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Short-term plasticity in the auditory system: differential neural responses to perception and imagery of speech and music.
Restor Neurol Neurosci. 2007; 25(3-4):411-31.RN

Abstract

PURPOSE

In this EEG study we sought to examine the neuronal underpinnings of short-term plasticity as a top-down guided auditory learning process. We hypothesized, that (i) auditory imagery should elicit proper auditory evoked effects (N1/P2 complex) and a late positive component (LPC). Generally, based on recent human brain mapping studies we expected (ii) to observe the involvement of different temporal and parietal lobe areas in imagery and in perception of acoustic stimuli. Furthermore we predicted (iii) that temporal regions show an asymmetric trend due to the different specialization of the temporal lobes in processing speech and non-speech sounds. Finally we sought evidence supporting the notion that short-term training is sufficient to drive top-down activity in brain regions that are not normally recruited by sensory induced bottom up processing.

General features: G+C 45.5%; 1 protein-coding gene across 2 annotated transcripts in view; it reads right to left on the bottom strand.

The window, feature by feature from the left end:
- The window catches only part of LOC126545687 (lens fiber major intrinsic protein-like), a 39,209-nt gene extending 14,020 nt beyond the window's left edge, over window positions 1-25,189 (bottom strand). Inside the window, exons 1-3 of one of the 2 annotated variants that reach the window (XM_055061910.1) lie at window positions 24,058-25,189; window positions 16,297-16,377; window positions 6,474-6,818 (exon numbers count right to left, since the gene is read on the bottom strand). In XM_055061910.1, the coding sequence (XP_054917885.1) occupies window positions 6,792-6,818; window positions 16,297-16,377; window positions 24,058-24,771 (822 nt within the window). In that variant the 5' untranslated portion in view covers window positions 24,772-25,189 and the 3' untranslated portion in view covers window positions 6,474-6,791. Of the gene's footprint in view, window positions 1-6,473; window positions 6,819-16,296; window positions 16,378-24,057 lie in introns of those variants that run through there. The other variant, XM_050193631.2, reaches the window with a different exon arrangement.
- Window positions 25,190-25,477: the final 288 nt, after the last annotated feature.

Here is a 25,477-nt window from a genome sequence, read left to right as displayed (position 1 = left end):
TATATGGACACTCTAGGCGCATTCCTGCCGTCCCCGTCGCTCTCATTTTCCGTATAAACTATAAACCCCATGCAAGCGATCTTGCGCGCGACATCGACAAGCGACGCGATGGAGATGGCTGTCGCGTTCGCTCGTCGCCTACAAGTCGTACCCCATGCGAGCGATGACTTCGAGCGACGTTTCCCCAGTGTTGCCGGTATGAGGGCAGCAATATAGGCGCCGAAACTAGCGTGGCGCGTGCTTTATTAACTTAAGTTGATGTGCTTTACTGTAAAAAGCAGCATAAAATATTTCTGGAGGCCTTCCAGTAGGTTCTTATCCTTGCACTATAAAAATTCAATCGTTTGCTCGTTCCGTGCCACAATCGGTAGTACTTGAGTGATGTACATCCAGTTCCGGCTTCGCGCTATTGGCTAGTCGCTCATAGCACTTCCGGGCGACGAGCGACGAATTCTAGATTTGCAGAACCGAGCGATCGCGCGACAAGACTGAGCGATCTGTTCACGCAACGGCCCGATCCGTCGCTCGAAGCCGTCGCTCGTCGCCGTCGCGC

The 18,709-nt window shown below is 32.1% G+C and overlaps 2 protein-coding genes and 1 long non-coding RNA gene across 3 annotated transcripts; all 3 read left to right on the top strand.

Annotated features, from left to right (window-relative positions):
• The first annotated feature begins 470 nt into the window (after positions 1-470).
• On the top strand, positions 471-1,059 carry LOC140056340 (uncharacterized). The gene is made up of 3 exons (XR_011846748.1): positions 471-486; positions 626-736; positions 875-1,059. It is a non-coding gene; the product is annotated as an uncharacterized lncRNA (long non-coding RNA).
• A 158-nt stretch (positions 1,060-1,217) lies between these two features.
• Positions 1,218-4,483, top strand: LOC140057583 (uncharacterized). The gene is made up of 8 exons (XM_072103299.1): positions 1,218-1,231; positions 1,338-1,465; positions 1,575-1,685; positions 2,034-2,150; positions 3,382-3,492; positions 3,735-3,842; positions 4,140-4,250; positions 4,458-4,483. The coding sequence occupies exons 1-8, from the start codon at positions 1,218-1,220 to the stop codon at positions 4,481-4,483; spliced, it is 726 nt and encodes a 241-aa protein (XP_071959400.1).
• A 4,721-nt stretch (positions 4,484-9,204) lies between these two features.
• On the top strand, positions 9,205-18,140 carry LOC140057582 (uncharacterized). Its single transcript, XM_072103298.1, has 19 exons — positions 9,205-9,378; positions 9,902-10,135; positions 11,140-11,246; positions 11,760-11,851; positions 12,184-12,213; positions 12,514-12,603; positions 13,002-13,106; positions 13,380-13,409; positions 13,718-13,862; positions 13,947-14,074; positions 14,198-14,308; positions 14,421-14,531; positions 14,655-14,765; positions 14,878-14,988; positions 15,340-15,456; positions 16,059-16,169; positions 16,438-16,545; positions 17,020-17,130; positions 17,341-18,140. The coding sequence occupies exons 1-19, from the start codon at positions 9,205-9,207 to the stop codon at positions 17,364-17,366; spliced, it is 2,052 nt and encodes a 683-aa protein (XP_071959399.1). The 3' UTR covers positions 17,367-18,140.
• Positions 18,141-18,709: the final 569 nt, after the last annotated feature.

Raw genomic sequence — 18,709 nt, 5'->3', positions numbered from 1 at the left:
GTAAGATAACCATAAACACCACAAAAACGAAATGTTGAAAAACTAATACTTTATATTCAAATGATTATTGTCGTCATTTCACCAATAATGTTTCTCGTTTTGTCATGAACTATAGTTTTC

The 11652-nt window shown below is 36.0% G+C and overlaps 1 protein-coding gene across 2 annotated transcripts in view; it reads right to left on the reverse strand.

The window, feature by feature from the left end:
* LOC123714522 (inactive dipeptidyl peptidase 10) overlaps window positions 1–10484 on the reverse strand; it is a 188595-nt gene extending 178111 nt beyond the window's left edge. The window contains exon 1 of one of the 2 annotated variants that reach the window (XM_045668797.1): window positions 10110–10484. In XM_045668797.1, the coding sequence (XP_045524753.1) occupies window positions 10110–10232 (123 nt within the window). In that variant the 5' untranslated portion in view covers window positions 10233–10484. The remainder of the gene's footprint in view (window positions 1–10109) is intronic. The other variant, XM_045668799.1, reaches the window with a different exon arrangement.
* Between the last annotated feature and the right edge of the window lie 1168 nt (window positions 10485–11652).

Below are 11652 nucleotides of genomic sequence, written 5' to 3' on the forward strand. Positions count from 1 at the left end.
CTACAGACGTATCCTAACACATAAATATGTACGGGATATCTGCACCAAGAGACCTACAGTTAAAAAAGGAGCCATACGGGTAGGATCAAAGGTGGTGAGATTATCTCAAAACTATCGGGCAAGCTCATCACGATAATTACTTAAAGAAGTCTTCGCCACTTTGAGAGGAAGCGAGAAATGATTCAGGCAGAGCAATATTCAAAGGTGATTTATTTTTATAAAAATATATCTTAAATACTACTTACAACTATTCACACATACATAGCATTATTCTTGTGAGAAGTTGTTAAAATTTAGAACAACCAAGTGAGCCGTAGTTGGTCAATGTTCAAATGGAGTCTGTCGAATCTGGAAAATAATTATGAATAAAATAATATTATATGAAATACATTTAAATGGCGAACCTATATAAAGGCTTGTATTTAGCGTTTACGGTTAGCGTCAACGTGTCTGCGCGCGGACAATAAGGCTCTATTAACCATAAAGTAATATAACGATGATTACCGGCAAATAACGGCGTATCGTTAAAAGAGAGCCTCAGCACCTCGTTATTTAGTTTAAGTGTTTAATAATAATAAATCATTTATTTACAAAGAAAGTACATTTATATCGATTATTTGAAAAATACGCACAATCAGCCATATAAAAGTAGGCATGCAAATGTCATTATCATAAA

METHODS

18 non-musicians partook in a 30 channels based EEG session that investigated spatio-temporal dynamics of auditory imagery of "consonant-vowel" (CV) syllables and piano triads. To control for conditioning effects, we split the volunteers in two matched groups comprising the same conditions (visual, auditory or bimodal stimulation) presented in a slightly different serial order. Furthermore the study presents electromagnetic source localization (LORETA) of perception and imagery of CV- and piano stimuli.

RESULTS

Our results imply that auditory imagery elicited similar electrophysiological effects at an early stage (N1/P2) as auditory stimulation. However, we found an additional LPC following the N1/P2 for auditory imagery only. Source estimation evinced bilateral engagement of anterior temporal cortex, which was generally stronger for imagery of music relative to imagery of speech. While we did not observe lateralized activity for the imagery of syllables we noted significantly increased rightward activation over the anterior supratemporal plane for musical imagery.